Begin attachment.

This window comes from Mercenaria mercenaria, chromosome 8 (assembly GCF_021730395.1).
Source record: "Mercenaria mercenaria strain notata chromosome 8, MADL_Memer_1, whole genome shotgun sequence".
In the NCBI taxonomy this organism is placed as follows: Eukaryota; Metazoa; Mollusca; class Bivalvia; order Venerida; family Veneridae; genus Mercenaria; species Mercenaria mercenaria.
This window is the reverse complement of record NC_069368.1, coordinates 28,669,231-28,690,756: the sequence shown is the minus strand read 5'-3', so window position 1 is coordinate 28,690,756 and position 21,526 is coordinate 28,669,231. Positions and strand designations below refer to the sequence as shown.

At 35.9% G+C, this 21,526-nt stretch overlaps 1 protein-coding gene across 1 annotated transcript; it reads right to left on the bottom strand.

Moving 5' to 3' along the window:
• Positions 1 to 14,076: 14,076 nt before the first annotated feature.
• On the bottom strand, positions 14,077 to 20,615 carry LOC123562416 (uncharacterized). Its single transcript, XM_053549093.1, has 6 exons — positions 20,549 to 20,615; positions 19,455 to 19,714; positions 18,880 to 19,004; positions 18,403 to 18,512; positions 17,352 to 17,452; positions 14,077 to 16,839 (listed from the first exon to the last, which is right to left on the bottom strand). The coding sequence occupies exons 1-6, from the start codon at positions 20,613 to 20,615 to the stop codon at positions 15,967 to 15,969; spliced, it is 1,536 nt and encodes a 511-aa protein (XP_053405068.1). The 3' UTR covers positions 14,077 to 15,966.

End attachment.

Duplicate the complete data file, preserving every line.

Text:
This window comes from Mercenaria mercenaria, chromosome 8 (assembly GCF_021730395.1).
Source record: "Mercenaria mercenaria strain notata chromosome 8, MADL_Memer_1, whole genome shotgun sequence".
In the NCBI taxonomy this organism is placed as follows: Eukaryota; Metazoa; Mollusca; class Bivalvia; order Venerida; family Veneridae; genus Mercenaria; species Mercenaria mercenaria.
This window is the reverse complement of record NC_069368.1, coordinates 28,669,231-28,690,756: the sequence shown is the minus strand read 5'-3', so window position 1 is coordinate 28,690,756 and position 21,526 is coordinate 28,669,231. Positions and strand designations below refer to the sequence as shown.

At 35.9% G+C, this 21,526-nt stretch overlaps 1 protein-coding gene across 1 annotated transcript; it reads right to left on the bottom strand.

Moving 5' to 3' along the window:
• Positions 1 to 14,076: 14,076 nt before the first annotated feature.
• On the bottom strand, positions 14,077 to 20,615 carry LOC123562416 (uncharacterized). Its single transcript, XM_053549093.1, has 6 exons — positions 20,549 to 20,615; positions 19,455 to 19,714; positions 18,880 to 19,004; positions 18,403 to 18,512; positions 17,352 to 17,452; positions 14,077 to 16,839 (listed from the first exon to the last, which is right to left on the bottom strand). The coding sequence occupies exons 1-6, from the start codon at positions 20,613 to 20,615 to the stop codon at positions 15,967 to 15,969; spliced, it is 1,536 nt and encodes a 511-aa protein (XP_053405068.1). The 3' UTR covers positions 14,077 to 15,966.